“Kouma continued to inflict casualties upon the enemy and exhausted his ammunition in destroying three hostile machine gun positions.”

It is estimated that Kouma killed 250 enemy soldiers during in the defense of his fellow troops.

A lasting legacy

The Medal of Honor citation highlights Kouma’s unyielding bravery during the attack — and afterward.

“His magnificent stand allowed the infantry sufficient time to reestablish defensive positions,” it reads. “While being evacuated for medical treatment, his courage was again displayed when he requested to return to the front.”

Kouma (in uniform at right) receives his Medal of Honor from President Harry S. Truman.
Kouma (in uniform at right) receives his Medal of Honor from President Harry S. Truman. (Photo Credit: Courtesy of the National Archives) VIEW ORIGINAL

Kouma would later become the first living Korean War veteran to receive the Medal of Honor by President Harry Truman, according to the newspaper article. Nine others had received their awards posthumously.

Following the war, Kouma continued to demonstrate his dedication to his fellow men, according to Rector, when he participated in a 1958 internment ceremony for two unknown Soldiers who were buried at Arlington National Ceremony.

Honoring the fallen: Kouma hands the folded American flag to President Einsenhower in 1958 to conclude the ceremony interring two Unknown Soldiers.
Honoring the fallen: Kouma hands the folded American flag to President Einsenhower in 1958 to conclude the ceremony interring two Unknown Soldiers. (Photo Credit: US Army photo) VIEW ORIGINAL

He then had the honor of facing another U.S. President as he presented a folded flag to Dwight D. Eisenhower to conclude the ceremony.

Fort Knox became Kouma’s final active duty station, where he retired and quietly remained in the area until his death in 1993.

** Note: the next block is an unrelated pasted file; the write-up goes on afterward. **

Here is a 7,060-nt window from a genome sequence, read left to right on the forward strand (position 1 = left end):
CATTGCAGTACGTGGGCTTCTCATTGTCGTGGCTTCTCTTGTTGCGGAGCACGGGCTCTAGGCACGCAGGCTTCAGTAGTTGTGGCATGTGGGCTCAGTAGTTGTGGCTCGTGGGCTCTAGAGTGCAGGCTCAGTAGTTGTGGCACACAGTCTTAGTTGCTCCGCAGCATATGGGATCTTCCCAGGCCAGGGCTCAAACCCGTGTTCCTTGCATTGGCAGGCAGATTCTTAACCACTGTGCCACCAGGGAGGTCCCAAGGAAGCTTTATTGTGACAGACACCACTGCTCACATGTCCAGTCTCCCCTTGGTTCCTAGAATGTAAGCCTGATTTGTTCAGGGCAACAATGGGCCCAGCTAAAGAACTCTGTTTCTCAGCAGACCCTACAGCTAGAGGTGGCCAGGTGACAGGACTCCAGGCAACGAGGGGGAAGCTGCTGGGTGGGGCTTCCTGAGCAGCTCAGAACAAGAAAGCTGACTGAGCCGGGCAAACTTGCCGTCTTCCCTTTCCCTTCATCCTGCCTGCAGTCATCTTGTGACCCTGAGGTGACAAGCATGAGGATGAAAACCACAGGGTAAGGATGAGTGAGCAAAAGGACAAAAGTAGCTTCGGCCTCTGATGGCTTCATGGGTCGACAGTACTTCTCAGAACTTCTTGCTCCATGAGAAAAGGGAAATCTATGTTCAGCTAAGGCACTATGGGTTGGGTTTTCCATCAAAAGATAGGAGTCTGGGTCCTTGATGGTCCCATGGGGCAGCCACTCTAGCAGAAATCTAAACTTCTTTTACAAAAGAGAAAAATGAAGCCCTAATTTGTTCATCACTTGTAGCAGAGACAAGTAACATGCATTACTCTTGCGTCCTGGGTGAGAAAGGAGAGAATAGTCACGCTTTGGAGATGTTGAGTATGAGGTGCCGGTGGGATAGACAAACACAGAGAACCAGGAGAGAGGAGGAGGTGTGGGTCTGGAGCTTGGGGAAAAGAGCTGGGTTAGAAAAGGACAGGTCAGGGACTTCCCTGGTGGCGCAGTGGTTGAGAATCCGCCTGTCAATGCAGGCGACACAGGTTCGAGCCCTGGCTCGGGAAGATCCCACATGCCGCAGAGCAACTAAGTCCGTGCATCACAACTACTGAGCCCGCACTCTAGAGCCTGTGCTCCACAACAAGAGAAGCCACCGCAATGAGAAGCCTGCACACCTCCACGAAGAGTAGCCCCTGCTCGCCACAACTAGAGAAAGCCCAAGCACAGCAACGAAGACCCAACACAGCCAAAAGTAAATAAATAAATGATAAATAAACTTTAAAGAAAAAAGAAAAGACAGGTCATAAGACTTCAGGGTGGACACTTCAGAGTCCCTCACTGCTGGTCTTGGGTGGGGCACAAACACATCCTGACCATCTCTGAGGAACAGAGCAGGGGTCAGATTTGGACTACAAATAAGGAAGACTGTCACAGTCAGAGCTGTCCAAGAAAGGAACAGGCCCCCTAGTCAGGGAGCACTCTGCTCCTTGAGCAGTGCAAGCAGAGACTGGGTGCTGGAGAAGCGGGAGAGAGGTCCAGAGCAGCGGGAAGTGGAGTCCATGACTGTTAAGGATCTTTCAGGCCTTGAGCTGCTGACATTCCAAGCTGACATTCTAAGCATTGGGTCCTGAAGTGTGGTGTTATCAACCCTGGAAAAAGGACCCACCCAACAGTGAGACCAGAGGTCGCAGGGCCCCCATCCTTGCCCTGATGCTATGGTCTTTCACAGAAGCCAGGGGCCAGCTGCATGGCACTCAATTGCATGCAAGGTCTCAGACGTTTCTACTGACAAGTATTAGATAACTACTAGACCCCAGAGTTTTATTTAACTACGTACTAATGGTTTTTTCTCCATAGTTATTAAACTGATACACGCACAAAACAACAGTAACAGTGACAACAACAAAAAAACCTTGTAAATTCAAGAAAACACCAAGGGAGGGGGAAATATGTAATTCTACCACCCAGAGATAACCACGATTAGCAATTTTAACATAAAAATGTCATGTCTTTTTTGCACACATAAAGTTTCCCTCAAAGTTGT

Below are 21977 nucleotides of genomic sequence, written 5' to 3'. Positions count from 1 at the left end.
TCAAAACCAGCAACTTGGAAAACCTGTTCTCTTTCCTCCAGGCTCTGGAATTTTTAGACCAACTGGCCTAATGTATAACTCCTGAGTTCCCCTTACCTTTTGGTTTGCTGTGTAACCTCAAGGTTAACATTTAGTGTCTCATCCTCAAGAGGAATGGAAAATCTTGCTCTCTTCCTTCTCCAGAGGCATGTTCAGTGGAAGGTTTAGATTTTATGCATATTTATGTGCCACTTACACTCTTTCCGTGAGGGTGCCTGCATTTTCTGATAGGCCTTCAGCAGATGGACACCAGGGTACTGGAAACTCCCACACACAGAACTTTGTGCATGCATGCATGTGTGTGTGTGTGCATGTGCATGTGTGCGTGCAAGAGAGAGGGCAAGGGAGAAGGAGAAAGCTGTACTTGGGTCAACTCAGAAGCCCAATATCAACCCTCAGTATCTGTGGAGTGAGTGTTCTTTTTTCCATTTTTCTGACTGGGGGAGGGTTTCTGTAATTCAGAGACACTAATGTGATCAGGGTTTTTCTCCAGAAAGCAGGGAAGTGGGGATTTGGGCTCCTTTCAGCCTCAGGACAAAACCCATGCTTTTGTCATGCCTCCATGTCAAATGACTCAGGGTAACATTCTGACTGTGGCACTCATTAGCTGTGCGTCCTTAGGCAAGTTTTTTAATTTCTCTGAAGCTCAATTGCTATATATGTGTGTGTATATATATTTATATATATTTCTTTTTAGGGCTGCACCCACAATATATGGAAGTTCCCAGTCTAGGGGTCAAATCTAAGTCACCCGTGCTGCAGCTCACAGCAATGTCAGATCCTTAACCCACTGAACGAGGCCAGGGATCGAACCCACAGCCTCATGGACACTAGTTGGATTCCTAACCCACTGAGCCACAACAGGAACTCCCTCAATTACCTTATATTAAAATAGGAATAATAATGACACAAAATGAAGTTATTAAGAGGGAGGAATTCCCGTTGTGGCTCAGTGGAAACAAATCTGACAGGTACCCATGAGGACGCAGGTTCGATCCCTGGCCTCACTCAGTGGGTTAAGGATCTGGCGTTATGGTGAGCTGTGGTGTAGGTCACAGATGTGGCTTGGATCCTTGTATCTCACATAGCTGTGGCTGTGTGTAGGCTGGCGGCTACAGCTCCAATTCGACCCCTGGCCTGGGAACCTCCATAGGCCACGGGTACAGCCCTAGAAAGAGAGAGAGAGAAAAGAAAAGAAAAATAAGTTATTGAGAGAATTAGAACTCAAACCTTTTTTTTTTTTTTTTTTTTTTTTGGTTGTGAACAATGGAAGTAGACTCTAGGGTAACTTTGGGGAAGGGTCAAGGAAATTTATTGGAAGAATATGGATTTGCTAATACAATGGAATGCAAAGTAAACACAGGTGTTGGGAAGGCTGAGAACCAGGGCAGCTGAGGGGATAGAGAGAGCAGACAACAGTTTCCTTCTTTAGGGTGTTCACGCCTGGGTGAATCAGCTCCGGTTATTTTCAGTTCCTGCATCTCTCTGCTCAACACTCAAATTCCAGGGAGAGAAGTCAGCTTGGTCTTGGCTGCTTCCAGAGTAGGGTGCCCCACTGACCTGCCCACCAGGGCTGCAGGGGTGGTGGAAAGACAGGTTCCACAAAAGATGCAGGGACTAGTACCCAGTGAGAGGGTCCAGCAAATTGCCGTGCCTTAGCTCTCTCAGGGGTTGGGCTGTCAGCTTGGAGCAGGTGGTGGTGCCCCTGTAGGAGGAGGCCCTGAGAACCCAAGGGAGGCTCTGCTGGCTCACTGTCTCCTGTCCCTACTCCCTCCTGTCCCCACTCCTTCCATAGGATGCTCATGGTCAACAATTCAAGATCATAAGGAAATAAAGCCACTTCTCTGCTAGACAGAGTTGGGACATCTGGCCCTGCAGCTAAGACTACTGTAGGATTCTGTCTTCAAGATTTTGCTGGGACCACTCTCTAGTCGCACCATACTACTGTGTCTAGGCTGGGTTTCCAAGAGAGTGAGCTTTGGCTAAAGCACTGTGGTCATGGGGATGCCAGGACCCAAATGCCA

Kouma is the only Medal of Honor recipient to be buried at the Fort Knox Main Post Cemetery.
1 / 3 Show Caption + Hide Caption – Kouma is the only Medal of Honor recipient to be buried at the Fort Knox Main Post Cemetery. (Photo Credit: Jenn DeHaan, Fort Knox News) VIEW ORIGINAL
Hanging inside the small stone entrance to the Main Post Cemetery hangs a photo of its only Medal of Honor recipient.
2 / 3 Show Caption + Hide Caption – Hanging inside the small stone entrance to the Main Post Cemetery hangs a photo of its only Medal of Honor recipient. (Photo Credit: Jenn DeHaan, Fort Knox News) VIEW ORIGINAL
Kouma’s legacy lives on in Radcliff, Ky., where a street has been named in his honor.
3 / 3 Show Caption + Hide Caption – Kouma’s legacy lives on in Radcliff, Ky., where a street has been named in his honor. (Photo Credit: Jenn DeHaan, Fort Knox News) VIEW ORIGINAL

A simple headstone lauds his accomplishment, making him the only MOH recipient to be buried in the Main Post Cemetery. Other tributes to Kouma a Fort Knox dining facility named in his honor and a Radcliff, Ky. street that bears his name.

Some would argue that’s just the way he would have wanted it.